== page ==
In support of my opening statement that size of government as measured by the budget, does not seem to matter, we need only examine state expenditures in some relatively good performing economies such as Norway, Denmark, the Netherlands and Germany which are all between 40% and 50% -- well above South Africa’s less than 30% and still poorly performing economy.

The answer can be found in many other features of the South African economy, including restrictive laws. This is well beyond the scope of this article and is also a much covered subject in most of the media including Moneyweb over a number of years.

But focusing purely on the budget, and leaving out for this article, the all-important question of whether government is spending money on the right things, such as ostentatious presidential homes and arguably an excessively burdensome social wage, one of the most critical questions the Finance Minister has to contend with is the behaviour of those charged with spending state funds.

Corruption, maladministration and inefficiencies are a severe blight on state financing. Yes, it has received much attention before and is a favourite topic for investigative journalists. But we are understating its severely debilitating role. It goes far beyond the staggering estimated loss of R385bn at every level of government since 1994. It also goes far beyond neutering all laudable intentions in the budget, the severe tarnishing of its credibility and the escalating costs of policing these. The worst is the spread and on-going cultivation of corrupt behaviour which robs all of us of a fair deal not only with government but in all social and economic relationships.

This must be strangled at birth, and not only when the perpetrators are caught in the act which happens too seldom. Here government alone cannot be blamed. We forget too easily that corrupt relationships involve two parties – one invariably in the private sector. My questioning the immediate self-interest driver in business has often solicited the accusation of being naïve. But it’s the same kind of naiveté that exposes the king with no clothes, the elephant in the room and underpinned a question that brought down the mighty Enron.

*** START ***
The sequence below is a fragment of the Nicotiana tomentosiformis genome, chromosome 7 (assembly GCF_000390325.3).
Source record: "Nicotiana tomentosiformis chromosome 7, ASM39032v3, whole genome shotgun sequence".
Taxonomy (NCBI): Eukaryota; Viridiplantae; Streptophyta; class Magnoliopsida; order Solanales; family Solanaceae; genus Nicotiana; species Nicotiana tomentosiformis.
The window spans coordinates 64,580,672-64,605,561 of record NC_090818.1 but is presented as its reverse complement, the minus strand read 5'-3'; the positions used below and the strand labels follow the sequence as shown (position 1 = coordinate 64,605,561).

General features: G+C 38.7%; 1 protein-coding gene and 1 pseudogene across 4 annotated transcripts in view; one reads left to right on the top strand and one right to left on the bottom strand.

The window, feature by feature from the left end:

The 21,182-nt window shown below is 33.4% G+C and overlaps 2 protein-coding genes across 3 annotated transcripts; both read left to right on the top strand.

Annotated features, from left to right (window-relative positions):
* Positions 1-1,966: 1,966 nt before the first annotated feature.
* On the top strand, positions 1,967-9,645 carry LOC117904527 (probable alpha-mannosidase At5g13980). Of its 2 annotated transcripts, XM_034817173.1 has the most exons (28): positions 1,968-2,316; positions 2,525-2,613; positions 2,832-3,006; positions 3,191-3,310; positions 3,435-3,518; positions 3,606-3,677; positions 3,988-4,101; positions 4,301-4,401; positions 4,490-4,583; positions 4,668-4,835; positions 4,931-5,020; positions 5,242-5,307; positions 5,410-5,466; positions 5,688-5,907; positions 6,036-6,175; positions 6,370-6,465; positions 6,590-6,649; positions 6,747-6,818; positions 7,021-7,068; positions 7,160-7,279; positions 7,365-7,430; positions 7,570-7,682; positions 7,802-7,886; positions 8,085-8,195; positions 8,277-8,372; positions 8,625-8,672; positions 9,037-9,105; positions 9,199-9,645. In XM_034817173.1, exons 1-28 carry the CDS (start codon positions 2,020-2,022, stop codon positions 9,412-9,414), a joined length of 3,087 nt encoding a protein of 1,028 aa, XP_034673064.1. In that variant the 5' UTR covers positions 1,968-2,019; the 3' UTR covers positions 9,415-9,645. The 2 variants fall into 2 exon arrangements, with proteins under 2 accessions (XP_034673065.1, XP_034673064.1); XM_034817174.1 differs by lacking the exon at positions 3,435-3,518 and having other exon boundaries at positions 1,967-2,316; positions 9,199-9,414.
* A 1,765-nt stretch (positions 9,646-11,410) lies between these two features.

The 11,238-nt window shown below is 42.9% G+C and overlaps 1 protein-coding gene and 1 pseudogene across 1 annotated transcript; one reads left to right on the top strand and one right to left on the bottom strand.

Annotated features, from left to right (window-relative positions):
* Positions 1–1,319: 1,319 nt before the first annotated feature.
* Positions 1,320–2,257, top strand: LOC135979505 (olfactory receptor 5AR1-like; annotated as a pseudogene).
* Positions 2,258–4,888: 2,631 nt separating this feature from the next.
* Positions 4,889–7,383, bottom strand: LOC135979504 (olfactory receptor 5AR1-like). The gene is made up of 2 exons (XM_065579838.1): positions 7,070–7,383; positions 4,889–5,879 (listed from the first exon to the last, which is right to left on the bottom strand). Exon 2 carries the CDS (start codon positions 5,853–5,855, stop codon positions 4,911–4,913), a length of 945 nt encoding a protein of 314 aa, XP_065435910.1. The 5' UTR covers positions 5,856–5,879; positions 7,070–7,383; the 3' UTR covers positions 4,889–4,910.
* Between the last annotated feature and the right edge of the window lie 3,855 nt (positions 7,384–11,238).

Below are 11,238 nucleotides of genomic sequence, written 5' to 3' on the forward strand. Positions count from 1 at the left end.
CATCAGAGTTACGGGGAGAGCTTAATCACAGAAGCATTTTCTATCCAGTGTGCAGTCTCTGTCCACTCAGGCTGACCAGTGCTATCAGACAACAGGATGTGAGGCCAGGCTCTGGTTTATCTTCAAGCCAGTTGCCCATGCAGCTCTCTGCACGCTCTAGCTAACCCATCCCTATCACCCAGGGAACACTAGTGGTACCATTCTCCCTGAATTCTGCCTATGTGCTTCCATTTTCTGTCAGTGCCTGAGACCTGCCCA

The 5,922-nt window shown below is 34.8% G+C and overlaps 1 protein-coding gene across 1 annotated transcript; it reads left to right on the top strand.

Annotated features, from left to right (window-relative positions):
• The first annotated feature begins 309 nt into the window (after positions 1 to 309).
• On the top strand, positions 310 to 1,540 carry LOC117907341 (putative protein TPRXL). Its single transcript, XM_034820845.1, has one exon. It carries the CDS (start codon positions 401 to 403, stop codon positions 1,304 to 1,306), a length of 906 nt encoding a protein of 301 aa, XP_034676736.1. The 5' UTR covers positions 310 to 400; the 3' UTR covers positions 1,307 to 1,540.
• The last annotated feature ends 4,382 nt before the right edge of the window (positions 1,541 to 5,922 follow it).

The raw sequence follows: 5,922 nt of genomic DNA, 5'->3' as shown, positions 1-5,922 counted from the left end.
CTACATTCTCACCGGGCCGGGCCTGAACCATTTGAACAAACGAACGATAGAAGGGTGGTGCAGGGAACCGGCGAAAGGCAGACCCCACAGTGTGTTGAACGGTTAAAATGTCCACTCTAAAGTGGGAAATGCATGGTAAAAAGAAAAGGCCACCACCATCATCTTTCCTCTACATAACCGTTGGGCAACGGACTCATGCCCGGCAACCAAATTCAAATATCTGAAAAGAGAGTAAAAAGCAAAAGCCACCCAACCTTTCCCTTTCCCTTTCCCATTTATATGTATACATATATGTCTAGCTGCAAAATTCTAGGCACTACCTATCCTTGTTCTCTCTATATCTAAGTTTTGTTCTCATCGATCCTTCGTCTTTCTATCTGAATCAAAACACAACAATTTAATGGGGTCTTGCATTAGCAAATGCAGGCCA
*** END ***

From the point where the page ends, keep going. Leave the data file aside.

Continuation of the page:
And with this naiveté I question the easy acceptance of appointments to company and corporate boards based not only on B.E.E. considerations but on who they know rather than what they know. It only comes to our attention when it reaches outrageous levels such as those exposed by Barry Sergeant recently, but there’s a germ of corruption in many of our economic activities, from the lunch invitation to massive donations to political parties. It is very easy to defend these activities and relationships when one accepts the premise that the sole purpose of business is to maximise returns for its owners.

It becomes much more difficult to defend if the question is whether it is in the interest of the customer; more difficult still if it is in the interest of enhancing competition. And it becomes virtually impossible to defend in the interest of the broad public.